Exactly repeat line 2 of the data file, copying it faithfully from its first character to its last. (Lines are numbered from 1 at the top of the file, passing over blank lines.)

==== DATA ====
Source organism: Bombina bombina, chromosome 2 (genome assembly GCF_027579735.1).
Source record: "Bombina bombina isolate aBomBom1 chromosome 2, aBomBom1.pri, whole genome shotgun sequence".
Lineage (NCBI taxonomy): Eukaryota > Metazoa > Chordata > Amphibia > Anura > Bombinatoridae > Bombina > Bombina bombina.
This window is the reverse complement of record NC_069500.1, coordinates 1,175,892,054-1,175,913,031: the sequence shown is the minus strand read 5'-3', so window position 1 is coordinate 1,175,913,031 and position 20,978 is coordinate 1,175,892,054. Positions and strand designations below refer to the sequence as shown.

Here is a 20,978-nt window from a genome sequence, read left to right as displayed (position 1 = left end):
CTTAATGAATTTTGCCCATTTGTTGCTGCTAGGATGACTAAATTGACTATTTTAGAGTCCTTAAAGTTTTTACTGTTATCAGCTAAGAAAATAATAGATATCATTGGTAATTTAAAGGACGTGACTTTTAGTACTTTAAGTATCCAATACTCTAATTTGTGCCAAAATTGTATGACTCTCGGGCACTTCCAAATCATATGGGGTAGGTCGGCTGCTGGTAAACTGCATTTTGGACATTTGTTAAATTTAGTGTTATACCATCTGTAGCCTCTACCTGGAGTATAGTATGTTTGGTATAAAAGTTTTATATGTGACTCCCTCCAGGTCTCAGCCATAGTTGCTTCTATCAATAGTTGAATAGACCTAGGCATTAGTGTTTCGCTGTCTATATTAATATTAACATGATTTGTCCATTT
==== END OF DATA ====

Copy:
Source record: "Bombina bombina isolate aBomBom1 chromosome 2, aBomBom1.pri, whole genome shotgun sequence".